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Gandauum. Antique Map of Ghent, Belgium by: Braun & Hogenberg 1574 : nwcartographic.com

1574 Gandauum.

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By: Georg Braun and Franz Hogenberg

Date: 1574 (Published) Cologne

Dimensions: 13.25 x 18.75 inches (33.7 x 47.6 cm)

This bird’s eye view is one of the earliest pictorial depictions of Ghent, the third largest city in Belgium. Although archaeological evidence shows that the area was inhabited in prehistoric times, it was not until the Roman period that an organized community of note was established in the area. While written records of Roman occupation have not come to light, it is known that there was Roman presence in the area. A numbered key identifies the city’s many landmarks, including the cathedral of Saint Bavo, the church of Saint Nicholas, and the famous Belfry of Ghent. An interesting handwritten annotation, ‘AD 1610’ in an old hand perhaps was written by one of the early owners of the map.

Georg Braun (1541-1622) was born and died in Cologne. His primary vocation was as Catholic cleric; he spent thirty-seven years as canon and dean at the church St. Maria ad Gradus, in Cologne. Braun was the chief editor of the Civitates Orbis Terrarum, the greatest book of town views of that time to be published. His job entailed hiring artists, acquiring source material for the maps and views, and writing the text. In this role, he was assisted by Abraham Ortelius. Braun lived into his 80s, and he was the only member of the original team to witness the publication of the sixth volume in 1617.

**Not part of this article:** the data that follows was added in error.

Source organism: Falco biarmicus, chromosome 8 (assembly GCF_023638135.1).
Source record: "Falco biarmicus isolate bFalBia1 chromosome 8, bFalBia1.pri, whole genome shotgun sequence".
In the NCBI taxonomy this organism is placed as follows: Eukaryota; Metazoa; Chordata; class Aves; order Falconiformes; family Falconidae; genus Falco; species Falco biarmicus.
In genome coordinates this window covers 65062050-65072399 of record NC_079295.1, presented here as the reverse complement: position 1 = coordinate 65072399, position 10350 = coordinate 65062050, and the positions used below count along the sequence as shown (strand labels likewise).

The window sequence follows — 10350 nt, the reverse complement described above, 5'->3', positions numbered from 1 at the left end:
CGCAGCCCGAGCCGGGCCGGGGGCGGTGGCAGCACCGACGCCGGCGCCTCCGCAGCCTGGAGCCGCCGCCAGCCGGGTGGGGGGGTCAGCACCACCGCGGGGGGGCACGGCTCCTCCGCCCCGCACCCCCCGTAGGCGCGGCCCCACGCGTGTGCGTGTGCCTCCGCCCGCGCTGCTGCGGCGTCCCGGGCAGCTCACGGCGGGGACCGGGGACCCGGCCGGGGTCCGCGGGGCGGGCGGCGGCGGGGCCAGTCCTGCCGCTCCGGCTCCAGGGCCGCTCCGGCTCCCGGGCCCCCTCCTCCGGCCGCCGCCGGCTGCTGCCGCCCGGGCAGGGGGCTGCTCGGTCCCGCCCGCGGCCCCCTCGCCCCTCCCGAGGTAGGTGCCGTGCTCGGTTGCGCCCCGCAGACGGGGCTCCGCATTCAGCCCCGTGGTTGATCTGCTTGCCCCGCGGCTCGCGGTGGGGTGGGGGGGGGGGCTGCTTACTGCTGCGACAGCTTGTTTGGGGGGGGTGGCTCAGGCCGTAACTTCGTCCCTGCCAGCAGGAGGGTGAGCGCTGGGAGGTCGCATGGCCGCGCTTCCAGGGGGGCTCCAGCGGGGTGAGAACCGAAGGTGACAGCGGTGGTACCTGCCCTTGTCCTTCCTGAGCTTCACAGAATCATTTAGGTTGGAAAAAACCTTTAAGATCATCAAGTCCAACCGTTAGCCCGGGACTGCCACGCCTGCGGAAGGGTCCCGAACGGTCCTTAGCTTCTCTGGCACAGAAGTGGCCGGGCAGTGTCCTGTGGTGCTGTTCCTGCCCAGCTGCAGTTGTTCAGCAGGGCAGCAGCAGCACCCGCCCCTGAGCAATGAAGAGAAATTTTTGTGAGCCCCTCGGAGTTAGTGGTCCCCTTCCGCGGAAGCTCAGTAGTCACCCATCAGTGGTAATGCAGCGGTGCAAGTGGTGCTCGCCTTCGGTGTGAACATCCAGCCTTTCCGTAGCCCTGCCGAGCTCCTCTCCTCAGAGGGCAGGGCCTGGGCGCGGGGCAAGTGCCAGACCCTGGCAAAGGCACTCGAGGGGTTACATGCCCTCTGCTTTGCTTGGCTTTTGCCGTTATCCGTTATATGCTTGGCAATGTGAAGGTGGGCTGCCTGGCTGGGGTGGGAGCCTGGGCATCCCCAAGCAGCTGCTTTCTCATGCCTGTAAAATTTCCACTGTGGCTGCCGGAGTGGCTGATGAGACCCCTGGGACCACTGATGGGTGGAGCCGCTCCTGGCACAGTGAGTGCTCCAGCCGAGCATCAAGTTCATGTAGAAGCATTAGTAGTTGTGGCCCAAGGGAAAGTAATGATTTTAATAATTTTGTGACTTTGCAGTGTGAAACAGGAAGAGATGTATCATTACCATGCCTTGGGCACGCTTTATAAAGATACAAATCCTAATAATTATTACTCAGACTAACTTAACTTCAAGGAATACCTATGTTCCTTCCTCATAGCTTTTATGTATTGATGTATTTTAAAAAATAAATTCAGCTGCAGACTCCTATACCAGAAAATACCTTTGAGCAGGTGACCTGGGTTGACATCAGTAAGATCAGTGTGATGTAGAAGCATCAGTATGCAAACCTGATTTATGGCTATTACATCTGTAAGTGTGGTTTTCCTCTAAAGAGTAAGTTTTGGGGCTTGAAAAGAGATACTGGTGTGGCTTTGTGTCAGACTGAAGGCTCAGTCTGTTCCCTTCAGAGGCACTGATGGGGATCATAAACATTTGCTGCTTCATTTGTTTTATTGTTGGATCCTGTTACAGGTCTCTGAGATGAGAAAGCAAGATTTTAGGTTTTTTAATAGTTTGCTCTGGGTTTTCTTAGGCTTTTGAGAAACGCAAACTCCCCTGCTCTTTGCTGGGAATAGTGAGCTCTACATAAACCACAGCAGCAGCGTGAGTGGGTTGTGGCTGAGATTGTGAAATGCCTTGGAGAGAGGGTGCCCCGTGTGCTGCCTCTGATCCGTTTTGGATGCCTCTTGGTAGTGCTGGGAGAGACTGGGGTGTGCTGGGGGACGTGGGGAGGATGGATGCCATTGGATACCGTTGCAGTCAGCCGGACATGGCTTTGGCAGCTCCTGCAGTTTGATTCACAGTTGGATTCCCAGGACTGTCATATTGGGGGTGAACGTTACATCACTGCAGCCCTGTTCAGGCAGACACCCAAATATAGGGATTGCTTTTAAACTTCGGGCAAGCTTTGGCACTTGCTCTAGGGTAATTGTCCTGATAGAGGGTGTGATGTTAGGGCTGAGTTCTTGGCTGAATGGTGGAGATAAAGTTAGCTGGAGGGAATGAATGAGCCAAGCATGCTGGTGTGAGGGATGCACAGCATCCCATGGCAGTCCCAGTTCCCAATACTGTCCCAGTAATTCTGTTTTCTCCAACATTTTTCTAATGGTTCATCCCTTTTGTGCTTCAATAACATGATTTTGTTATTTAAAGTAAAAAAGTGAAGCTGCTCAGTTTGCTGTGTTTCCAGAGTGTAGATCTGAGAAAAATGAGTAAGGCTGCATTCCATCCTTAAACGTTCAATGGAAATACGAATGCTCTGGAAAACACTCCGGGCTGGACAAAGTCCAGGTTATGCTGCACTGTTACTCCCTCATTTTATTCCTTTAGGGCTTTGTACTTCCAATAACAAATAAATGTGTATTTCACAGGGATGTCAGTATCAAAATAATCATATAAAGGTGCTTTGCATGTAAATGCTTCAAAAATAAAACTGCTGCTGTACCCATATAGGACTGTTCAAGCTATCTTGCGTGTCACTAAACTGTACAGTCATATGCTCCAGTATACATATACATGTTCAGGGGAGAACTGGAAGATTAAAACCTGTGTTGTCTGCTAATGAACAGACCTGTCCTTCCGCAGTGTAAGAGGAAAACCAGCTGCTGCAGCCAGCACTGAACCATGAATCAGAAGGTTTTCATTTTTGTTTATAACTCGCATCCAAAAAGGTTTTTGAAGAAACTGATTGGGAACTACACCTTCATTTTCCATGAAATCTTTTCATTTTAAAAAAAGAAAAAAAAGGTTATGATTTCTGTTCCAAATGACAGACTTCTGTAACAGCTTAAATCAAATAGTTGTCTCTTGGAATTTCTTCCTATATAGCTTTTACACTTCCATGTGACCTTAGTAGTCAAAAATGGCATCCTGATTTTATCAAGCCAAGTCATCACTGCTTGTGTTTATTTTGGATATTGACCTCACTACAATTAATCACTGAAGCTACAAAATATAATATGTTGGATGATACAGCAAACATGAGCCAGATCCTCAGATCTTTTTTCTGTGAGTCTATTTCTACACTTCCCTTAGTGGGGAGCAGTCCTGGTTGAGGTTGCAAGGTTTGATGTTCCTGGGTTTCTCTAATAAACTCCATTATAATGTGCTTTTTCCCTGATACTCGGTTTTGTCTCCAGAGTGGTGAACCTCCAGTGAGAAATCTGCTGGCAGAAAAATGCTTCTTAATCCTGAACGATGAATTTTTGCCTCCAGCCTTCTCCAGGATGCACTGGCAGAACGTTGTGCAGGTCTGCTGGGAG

Frans Hogenberg (ca. 1540-ca. 1590) was a Flemish and German engraver and mapmaker who also painted. He was born in Mechelen, south of Antwerp, the son of wood engraver and etcher Nicolas Hogenberg. Together with his father, brother (Remigius), uncle, and cousins, Frans was a member of a prominent artistic family in the Netherlands. During the 1550s, he worked in Antwerp with the famous mapmaker Abraham Ortelius. There he engraved the maps for Ortelius’ groundbreaking first atlas, published in Antwerp in 1570. Later, Ortelius supported Hogenberg with information for the Civitates Orbis Terrarum. Hogenberg engraved the majority of the work’s 546 prospects and views. 

Condition: This hand colored map is in B+ condition. Faint bleeding and slight loss of color at the centerfold and a centerfold separation in the lower edge which slightly enters the image.

Inventory #11146,

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